Original Research - Special Collection: Context Group

Regeneration and resurrection in Matthew – Peasants in campo hearing time signals from scribes

Andries G. van Aarde
HTS Teologiese Studies / Theological Studies | Vol 67, No 3 | a1012 | DOI: https://doi.org/10.4102/hts.v67i3.1012 | © 2011 Andries G. van Aarde | This work is licensed under CC Attribution 4.0
Submitted: 10 December 2010 | Published: 03 October 2011

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Andries G. van Aarde, Department of New Testament Studies, University of Pretoria, South Africa


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Abstract

The article aimed to describe the distinctive element in the use of the motif of the resurrection in the Gospel of Matthew in comparison with Mark, Luke and the Sayings Gospel Q. It argued that the distinctive element occurs where parallel texts in Luke 22:24–30, Matthew 19:27–29 and Mark 10:28–31 converge. The distinctive element pertains particularly to the meaning of the Greek expression ‘en tē palingenesia’ in Matthew 19:28. By elaborating on time as a social construct, the article showed how Matthew deals with the conception of time differently than both Mark and Luke. It illustrated that the Gospel of Matthew represents a storyline consisting of a circular movement between ‘genesis’ (Mt 1:1) and ‘palingenesia’ (Mt 19:28), where the word ‘palingenesia’ denotes the meaning ‘regeneration’ rather than ‘resurrection’. Matthew does not narrate an abrupt transition from linear time to clock time. Both co-existed in a world where illiterate peasants and literate scribes scheduled their lives in terms of motifs pertaining to a linear and a punctual conception of time.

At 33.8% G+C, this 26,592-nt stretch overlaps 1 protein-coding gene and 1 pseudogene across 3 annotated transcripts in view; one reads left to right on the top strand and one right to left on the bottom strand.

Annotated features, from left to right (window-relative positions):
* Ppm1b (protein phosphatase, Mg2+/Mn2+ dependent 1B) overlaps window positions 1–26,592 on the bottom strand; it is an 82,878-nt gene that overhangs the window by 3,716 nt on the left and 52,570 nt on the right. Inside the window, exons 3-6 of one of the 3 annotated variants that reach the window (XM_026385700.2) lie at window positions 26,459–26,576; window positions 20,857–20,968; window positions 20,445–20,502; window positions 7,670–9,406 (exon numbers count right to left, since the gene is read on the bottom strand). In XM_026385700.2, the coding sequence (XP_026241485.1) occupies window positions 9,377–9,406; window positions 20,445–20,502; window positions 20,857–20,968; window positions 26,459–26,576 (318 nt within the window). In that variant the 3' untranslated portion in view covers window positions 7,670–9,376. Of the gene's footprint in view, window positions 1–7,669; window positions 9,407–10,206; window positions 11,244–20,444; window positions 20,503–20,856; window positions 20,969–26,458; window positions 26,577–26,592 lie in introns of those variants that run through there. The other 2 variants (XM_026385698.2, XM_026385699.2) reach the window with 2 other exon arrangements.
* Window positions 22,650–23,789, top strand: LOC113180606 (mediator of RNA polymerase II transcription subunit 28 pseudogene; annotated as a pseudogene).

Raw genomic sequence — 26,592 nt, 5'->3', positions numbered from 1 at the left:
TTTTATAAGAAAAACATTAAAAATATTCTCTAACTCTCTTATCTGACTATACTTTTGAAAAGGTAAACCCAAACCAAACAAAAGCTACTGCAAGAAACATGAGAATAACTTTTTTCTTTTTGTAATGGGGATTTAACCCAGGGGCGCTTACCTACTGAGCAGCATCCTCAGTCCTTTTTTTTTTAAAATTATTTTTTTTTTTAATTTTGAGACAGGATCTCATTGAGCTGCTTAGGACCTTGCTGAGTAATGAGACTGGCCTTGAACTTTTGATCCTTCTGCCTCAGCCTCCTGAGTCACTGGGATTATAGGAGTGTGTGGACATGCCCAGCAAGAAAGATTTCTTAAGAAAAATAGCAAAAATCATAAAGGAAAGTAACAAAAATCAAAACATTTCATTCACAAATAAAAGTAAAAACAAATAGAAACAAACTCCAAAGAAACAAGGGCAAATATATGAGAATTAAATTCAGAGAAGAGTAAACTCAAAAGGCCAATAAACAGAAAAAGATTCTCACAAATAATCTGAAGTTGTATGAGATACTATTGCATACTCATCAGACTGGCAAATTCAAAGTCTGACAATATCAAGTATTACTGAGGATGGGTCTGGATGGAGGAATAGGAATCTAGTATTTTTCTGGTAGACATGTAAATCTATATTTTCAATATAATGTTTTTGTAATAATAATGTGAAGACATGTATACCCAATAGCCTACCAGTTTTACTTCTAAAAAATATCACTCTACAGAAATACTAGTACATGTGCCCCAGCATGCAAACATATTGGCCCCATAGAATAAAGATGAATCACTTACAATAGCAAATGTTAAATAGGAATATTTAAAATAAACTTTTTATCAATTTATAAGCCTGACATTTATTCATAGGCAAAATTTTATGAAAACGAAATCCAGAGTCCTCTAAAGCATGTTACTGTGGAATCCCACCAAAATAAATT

Keywords

Gospel of Matthew; resurrection; regeneration; social time; commemoration; instruction

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